On our list of places to visit was the church of Santo Tomé which
houses the famous painting by El Greco, “The Burial of the Lord of Orgaz”. Clyde thought it was a bit gloomy, but I
enjoyed seeing such a well executed painting.
I even bought a postcard which is now upsetting Clyde nightly from its
place opposite the bed! No picture here
I am afraid as it was forbidden to take any in the church. El Greco being the adopted son of Toledo,
there is also a museum, but we decided that the church and the paintings in the
cathedral, had satisfied my El Greco requirements.
Another place we visited was the synagogue of Santa Maria La
Blanca. It is a feast of Moorish style
pillars in white and gold.
There was so much more to see and enjoy in Toledo. Most of the old buildings have been restored and preserved and there are more museums than you can ever hope to visit. There were plenty of Chinese tourists having a jolly good attempt at it!
After Caceres, we needed a break from old towns so we headed inland to the less developed parts of the Extramadura. It is a very large area and we only scratched the surface but, we enjoyed the change of scenery and the lack of civilisation. There was a campsite in the Nacional Geopark that looked appealing, so we turned up at Castenor de Ibor to spend a lonely night with lovely views of extensive olive groves. The campsite was newly opened and there were no other campers yet. We had a couple of hours sitting in the sun with our books, a stroll into the rather uninspiring village (no bars open!) and then a peaceful night. No barking dogs, just a creaky donkey and an enthusiastic cockerel to break the silence.
Driving on through various Sierras, we stopped for a coffee
break by a large and scenic reservoir – Embalse de Valdecanas, on the
EX118. We were surprised to discover
columns from a Roman Temple that had been moved there to be preserved in 1931
when the reservoir was created. The
Roman temple was called Los Mormoles. Known as La Cilla because it was last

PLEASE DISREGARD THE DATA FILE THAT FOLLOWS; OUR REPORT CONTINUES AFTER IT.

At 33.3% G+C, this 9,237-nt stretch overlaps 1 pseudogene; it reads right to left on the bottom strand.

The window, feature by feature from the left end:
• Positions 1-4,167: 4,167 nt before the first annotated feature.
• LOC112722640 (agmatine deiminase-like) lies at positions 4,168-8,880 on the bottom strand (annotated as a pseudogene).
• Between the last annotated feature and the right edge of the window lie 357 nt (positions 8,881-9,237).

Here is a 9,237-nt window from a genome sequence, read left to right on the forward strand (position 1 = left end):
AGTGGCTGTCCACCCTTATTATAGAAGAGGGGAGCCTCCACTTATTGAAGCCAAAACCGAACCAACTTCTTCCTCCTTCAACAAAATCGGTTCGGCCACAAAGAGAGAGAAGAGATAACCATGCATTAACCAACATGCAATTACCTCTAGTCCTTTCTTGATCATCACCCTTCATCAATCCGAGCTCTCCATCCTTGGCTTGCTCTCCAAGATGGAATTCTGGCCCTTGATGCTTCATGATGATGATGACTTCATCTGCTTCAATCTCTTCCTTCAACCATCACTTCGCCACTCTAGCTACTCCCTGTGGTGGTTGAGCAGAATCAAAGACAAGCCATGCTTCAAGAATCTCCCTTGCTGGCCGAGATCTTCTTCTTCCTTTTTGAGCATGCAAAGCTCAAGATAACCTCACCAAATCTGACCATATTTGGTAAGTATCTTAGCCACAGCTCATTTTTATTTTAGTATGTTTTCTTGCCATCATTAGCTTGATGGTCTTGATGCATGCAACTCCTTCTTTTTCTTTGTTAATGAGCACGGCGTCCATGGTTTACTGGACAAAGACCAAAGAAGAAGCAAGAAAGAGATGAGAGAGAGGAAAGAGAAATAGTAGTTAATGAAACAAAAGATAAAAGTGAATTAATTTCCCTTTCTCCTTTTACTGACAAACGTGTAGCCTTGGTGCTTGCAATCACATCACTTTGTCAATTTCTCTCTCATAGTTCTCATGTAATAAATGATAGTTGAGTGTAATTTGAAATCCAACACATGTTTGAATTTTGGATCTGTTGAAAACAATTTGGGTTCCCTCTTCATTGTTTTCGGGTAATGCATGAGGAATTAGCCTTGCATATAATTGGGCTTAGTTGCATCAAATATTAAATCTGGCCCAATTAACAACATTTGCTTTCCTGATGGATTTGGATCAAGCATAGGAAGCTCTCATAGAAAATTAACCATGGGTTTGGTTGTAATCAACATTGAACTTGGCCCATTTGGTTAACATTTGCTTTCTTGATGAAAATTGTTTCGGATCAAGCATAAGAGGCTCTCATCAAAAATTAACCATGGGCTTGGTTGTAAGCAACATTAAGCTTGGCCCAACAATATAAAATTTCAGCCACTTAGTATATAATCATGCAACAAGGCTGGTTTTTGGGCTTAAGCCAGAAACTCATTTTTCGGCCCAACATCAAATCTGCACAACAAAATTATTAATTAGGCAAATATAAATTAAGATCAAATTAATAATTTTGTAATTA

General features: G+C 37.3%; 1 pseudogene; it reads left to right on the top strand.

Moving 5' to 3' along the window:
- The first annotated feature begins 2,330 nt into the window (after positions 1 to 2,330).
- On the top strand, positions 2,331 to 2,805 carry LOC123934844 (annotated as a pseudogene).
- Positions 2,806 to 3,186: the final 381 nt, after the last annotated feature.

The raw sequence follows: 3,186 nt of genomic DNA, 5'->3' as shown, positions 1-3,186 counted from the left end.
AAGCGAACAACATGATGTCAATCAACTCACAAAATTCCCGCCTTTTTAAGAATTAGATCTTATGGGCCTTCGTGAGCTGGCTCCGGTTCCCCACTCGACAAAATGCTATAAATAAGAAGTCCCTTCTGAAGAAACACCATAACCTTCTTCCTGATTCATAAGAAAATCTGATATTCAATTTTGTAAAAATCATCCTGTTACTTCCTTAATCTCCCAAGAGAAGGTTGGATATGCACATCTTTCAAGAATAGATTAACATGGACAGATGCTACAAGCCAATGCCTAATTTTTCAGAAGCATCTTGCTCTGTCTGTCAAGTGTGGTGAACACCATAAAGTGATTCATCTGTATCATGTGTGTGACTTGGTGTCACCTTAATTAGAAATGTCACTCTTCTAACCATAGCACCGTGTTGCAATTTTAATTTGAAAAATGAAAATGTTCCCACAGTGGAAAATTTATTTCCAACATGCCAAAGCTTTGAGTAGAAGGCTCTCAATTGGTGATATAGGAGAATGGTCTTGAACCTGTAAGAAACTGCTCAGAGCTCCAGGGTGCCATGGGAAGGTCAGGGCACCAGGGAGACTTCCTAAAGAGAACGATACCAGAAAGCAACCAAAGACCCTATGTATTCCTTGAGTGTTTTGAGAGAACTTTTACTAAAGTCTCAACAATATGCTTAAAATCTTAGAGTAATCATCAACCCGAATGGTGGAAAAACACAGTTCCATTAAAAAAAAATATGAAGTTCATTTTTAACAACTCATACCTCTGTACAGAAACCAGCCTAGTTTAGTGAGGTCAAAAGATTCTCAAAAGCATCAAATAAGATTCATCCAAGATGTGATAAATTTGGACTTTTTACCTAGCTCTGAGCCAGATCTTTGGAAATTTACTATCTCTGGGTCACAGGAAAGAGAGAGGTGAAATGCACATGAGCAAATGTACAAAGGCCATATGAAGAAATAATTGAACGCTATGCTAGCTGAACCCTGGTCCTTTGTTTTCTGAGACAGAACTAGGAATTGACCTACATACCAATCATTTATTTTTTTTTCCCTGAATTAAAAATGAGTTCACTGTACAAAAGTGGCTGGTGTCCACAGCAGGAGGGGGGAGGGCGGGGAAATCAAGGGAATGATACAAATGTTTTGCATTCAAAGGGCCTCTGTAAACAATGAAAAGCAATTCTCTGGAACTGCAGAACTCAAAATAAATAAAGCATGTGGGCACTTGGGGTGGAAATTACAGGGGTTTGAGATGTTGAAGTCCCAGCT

used as a granary. It was a grand sight
and added something extra to the very attractive reservoir.
We were heading for another campsite that was supposedly
nestling alongside an attractive river.
When we got there, along a dirt track that followed a pretty stream, it
was undergoing “works” so we decided not to stop and took to the road
again. This time we managed to find some
even more scenic roads through Sierra Gredos.
The CC94 was especially narrow and twisty, and made more exciting by
meeting a bus coming towards us on a bend!
On this road we found a surprise at a convenient resting place. There was a group of stone figures standing
on a platform overlooking the steep valley.
The figures were all looking in different directions. The information board defeated us a bit, but
it seemed to be something to do with freedom from dictatorship.
We did not find anywhere we fancied stopping for the night
along the way, so we spent another lonely night on a barely open campsite near
the village of Hervas.
We were still enjoying the countryside and reservoirs, of
which there are many in this region, so we moved again in the direction of
Toledo and had a couple of nights at Cazalegas.
This was another campsite but this time overlooking a pretty reservoir
where there were signs of life. We were
still the only campers until another British couple arrived for a night on
their way south from Santander. However,